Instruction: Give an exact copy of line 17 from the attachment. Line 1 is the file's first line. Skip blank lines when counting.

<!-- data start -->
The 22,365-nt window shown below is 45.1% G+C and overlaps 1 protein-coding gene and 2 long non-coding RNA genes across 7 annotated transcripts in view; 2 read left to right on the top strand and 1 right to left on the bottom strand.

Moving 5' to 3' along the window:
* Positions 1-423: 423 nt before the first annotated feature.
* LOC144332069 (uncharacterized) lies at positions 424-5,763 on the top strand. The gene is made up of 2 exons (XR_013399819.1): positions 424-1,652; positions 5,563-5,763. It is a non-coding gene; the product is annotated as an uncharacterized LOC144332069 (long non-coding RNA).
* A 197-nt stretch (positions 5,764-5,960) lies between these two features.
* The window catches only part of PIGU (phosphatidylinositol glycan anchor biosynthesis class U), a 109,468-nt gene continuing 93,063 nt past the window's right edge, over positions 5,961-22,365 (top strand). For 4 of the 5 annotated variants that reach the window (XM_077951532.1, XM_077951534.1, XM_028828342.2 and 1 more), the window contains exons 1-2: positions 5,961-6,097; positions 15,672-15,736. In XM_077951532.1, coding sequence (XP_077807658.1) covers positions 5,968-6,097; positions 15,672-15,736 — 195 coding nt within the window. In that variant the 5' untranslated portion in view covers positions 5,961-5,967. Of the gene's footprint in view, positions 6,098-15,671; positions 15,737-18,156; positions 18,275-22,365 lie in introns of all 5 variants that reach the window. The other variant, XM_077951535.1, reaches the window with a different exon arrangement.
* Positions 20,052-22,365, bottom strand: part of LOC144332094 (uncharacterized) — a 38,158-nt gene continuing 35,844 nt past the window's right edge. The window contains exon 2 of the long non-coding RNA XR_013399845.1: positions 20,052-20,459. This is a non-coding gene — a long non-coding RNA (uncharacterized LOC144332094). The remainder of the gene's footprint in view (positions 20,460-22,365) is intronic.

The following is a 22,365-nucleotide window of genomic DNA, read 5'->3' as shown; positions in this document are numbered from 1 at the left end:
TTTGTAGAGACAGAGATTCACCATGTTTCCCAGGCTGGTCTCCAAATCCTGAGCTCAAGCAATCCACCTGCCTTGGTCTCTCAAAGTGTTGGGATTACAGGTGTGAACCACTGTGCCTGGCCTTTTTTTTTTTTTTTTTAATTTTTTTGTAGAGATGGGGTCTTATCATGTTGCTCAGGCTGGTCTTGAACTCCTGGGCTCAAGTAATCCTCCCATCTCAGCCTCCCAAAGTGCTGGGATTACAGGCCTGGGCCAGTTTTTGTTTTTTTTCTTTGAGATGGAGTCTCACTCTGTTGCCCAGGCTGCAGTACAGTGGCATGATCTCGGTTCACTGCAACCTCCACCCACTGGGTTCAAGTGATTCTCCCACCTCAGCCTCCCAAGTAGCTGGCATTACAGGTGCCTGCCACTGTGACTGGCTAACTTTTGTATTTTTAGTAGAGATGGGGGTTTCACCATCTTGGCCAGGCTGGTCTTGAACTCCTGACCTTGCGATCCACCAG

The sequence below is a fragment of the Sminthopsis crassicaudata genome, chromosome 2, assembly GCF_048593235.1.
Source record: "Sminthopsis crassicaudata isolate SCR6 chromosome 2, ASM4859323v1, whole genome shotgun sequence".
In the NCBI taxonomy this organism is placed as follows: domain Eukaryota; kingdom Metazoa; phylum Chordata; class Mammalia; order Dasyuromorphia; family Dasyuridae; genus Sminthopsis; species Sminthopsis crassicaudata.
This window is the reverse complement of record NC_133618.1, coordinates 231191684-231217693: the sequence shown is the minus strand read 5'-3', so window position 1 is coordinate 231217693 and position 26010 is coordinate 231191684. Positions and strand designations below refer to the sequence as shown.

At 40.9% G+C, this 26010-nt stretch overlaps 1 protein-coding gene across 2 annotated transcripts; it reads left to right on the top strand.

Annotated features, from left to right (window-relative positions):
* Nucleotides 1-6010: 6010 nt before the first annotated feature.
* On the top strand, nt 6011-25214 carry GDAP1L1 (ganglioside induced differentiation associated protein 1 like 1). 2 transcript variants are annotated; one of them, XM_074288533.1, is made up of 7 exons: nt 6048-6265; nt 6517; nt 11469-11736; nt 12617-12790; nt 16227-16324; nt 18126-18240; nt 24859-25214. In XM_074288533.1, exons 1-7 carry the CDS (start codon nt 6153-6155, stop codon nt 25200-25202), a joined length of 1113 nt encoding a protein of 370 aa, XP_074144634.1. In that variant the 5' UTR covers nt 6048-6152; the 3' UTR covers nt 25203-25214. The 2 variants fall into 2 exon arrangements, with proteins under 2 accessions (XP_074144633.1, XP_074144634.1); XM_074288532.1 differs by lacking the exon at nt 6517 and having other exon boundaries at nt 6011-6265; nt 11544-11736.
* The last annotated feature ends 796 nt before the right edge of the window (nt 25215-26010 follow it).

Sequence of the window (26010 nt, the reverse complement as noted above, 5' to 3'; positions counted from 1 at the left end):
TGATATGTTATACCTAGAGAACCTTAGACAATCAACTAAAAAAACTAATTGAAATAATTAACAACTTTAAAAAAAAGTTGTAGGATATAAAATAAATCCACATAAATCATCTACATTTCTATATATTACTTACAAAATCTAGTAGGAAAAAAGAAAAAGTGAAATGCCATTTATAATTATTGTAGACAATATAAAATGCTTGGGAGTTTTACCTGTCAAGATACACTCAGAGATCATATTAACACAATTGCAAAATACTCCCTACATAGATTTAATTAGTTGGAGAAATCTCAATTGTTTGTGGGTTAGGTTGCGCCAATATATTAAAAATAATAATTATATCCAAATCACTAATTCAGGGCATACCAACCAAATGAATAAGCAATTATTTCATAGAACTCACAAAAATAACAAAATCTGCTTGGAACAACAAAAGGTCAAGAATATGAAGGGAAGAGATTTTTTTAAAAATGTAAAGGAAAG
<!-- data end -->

* On the top strand, nt 6011-25214 carry GDAP1L1 (ganglioside induced differentiation associated protein 1 like 1). 2 transcript variants are annotated; one of them, XM_074288533.1, is made up of 7 exons: nt 6048-6265; nt 6517; nt 11469-11736; nt 12617-12790; nt 16227-16324; nt 18126-18240; nt 24859-25214. In XM_074288533.1, exons 1-7 carry the CDS (start codon nt 6153-6155, stop codon nt 25200-25202), a joined length of 1113 nt encoding a protein of 370 aa, XP_074144634.1. In that variant the 5' UTR covers nt 6048-6152; the 3' UTR covers nt 25203-25214. The 2 variants fall into 2 exon arrangements, with proteins under 2 accessions (XP_074144633.1, XP_074144634.1); XM_074288532.1 differs by lacking the exon at nt 6517 and having other exon boundaries at nt 6011-6265; nt 11544-11736.